A group of Hout Bay fishermen pleaded with residents of the town on Thursday to join them in their challenge to the government to get their fishing rights back.
"If you want to help us, don't be scared," said Neil Williams to about 100 protesters who met at the harbour at sunset for a peaceful protest and to explain their issues to a community shocked by the violent clashes with police last week.
"Don't be afraid Hout Bay people. You must connect."
Still fresh in the community's minds was the uprising over a number of issues that had bubbled to the surface - primarily over fishing rights they not only consider as part of their culture and tradition, but as a means of supporting themselves.
Last week, tables were dragged from the popular Mariner's Wharf restaurant and set alight to form a burning barricade and 14-year-old Ona Dubula was severely injured when struck in the mouth by a rubber bullet as police tried to quell the protest.
Standing on a stage made of old pallets on Thursday afternoon, activist Donovan Van der Heyden explained that not only had they been marginalised by apartheid, but their traditional fishing areas had been demarcated into a Marine protected area, a closed area, and a no-take zone.
This means that there is nowhere for the local community of Hangberg and nearby Imizamo Yethu to fish legally.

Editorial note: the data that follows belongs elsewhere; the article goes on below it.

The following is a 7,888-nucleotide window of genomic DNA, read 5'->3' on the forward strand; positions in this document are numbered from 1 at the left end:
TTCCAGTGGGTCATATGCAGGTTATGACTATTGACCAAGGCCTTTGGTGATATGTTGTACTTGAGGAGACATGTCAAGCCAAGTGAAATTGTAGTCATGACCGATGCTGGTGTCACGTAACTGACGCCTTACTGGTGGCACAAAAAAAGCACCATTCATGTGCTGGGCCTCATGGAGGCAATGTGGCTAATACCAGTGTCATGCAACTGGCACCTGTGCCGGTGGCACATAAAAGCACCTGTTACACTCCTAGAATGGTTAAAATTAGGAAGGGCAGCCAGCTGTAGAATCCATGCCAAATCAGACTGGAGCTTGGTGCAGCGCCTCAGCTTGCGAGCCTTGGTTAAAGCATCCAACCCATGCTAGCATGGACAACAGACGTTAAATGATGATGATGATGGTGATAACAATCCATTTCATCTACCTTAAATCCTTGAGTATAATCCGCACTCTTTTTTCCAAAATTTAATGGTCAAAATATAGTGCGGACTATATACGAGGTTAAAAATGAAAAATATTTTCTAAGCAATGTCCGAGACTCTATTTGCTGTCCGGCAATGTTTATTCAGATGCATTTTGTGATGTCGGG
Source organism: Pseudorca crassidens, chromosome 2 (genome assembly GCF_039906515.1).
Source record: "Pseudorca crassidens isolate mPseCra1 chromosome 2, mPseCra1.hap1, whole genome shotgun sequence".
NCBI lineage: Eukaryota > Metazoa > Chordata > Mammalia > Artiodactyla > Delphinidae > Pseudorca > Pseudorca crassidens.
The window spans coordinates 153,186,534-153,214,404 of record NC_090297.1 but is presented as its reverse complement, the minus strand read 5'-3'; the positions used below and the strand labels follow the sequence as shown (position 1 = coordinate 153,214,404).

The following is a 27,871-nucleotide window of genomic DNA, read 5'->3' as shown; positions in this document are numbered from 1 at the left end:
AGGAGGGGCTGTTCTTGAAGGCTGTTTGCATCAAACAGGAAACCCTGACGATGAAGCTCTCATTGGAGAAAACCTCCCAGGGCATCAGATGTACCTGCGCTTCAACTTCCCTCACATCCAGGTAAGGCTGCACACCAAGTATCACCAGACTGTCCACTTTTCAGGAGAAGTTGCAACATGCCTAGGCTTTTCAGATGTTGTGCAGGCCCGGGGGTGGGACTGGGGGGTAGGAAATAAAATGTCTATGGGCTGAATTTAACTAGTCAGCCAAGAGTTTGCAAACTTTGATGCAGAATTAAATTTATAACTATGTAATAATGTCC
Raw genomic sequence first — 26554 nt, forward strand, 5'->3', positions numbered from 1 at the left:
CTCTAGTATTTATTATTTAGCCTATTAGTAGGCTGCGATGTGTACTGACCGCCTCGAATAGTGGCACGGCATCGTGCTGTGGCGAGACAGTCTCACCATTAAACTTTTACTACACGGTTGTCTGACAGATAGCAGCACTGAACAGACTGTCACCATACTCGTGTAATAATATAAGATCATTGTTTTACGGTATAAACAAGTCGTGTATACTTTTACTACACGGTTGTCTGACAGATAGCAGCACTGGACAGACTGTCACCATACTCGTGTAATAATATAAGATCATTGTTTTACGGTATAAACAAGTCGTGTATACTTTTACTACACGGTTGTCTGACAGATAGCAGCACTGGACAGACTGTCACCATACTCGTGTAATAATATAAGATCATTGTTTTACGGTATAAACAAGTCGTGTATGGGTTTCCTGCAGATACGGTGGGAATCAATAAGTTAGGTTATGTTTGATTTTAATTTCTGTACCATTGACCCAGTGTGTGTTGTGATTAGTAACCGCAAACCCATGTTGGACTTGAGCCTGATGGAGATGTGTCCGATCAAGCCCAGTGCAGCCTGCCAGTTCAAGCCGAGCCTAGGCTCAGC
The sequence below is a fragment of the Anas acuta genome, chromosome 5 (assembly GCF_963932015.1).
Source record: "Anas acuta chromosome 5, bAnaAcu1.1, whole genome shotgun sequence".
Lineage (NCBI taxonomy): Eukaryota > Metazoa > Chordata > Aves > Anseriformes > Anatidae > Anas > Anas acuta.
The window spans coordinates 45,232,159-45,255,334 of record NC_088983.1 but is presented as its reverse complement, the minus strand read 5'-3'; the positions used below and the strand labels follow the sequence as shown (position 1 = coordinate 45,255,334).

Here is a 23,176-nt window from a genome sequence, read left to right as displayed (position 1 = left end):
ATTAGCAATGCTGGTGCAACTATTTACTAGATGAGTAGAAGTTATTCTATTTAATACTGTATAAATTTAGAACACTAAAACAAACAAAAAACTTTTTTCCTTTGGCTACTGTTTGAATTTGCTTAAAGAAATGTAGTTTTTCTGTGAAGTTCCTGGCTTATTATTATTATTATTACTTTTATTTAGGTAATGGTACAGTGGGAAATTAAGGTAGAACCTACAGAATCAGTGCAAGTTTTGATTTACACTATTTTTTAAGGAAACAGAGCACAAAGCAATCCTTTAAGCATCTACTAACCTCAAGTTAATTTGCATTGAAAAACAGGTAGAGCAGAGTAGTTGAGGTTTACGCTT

"So what has happened to the poor fisherfolk of Hout Bay is that the department (of Agriculture, Forestry and Fisheries), conservationists, scientists and whoever has that authority, has thrown every possible restriction, limitation, every possible judgment and prejudice at us not to be able to practice our culture and our tradition here at home," he said.
"If we want to fish, unfortunately, we have to fish illegally because even if you buy yourself a recreational permit, you can still get arrested or fined if you are found fishing around Hout Bay."
"So how then are we supposed to survive?"
Turned into "poachers" in the eyes of the authorities, many fishermen who chanced it at night in rowing boats at nearby Duikersklip, drowned, further devastating the community.
With a small police contingent parked at a distance, he read a statement of solidarity on behalf of the fishing community of Hout Bay and of Imizamo Yethu.
The fishing community wants unrestricted access to what they consider to be their traditional fishing grounds in Duikersklip and in the marine protected area.
They also want delays with the implementation of the small-scale fishing policy to stop and for the Minister of the Department of Agriculture, Forestry and Fisheries, Senzeni Zokwana, to commit to a date to meet the community.
On Sunday, Zokwana met at Parliament with a limited delegation.Van der Heyde said the community called for the marine protected area, restricted areas, and no-take zones to be reviewed with the full participation of the community.
And, when the Hout Bay Harbour upgrades start, all of the work must be awarded to local residents. If special skills are needed, outsiders can only be used if training cannot be provided to the local community.
Other activists at the meeting said the community was poor and was tired of working for years as general workers or at fish factories for low pay and having nothing to show for it.
On Friday morning, they intend marching to the fisheries office on Cape Town's Foreshore to hand over a memorandum containing their demands.